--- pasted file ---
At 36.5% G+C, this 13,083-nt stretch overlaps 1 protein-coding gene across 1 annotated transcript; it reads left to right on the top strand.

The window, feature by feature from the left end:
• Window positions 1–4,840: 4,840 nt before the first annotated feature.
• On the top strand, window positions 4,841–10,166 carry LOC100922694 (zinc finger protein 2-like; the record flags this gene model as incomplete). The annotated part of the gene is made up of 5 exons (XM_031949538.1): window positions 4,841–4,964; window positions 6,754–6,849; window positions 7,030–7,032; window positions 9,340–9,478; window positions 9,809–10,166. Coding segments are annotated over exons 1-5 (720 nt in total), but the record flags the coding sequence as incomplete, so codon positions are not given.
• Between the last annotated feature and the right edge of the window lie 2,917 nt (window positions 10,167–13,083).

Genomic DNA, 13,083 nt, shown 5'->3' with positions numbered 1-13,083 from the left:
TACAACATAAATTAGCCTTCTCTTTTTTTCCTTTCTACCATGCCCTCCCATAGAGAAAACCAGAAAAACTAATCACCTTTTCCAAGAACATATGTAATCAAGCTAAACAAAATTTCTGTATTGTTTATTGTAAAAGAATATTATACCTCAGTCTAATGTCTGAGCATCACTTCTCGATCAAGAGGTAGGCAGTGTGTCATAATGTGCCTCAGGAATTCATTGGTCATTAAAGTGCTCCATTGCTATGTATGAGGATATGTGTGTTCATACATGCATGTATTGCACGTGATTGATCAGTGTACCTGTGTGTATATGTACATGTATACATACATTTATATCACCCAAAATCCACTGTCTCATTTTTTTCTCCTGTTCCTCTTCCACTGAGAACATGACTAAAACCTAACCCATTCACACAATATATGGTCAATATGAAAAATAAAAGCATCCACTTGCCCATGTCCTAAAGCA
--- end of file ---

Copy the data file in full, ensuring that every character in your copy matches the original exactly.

At 36.5% G+C, this 13,083-nt stretch overlaps 1 protein-coding gene across 1 annotated transcript; it reads left to right on the top strand.

The window, feature by feature from the left end:
• Window positions 1–4,840: 4,840 nt before the first annotated feature.
• On the top strand, window positions 4,841–10,166 carry LOC100922694 (zinc finger protein 2-like; the record flags this gene model as incomplete). The annotated part of the gene is made up of 5 exons (XM_031949538.1): window positions 4,841–4,964; window positions 6,754–6,849; window positions 7,030–7,032; window positions 9,340–9,478; window positions 9,809–10,166. Coding segments are annotated over exons 1-5 (720 nt in total), but the record flags the coding sequence as incomplete, so codon positions are not given.
• Between the last annotated feature and the right edge of the window lie 2,917 nt (window positions 10,167–13,083).

Genomic DNA, 13,083 nt, shown 5'->3' with positions numbered 1-13,083 from the left:
TACAACATAAATTAGCCTTCTCTTTTTTTCCTTTCTACCATGCCCTCCCATAGAGAAAACCAGAAAAACTAATCACCTTTTCCAAGAACATATGTAATCAAGCTAAACAAAATTTCTGTATTGTTTATTGTAAAAGAATATTATACCTCAGTCTAATGTCTGAGCATCACTTCTCGATCAAGAGGTAGGCAGTGTGTCATAATGTGCCTCAGGAATTCATTGGTCATTAAAGTGCTCCATTGCTATGTATGAGGATATGTGTGTTCATACATGCATGTATTGCACGTGATTGATCAGTGTACCTGTGTGTATATGTACATGTATACATACATTTATATCACCCAAAATCCACTGTCTCATTTTTTTCTCCTGTTCCTCTTCCACTGAGAACATGACTAAAACCTAACCCATTCACACAATATATGGTCAATATGAAAAATAAAAGCATCCACTTGCCCATGTCCTAAAGCA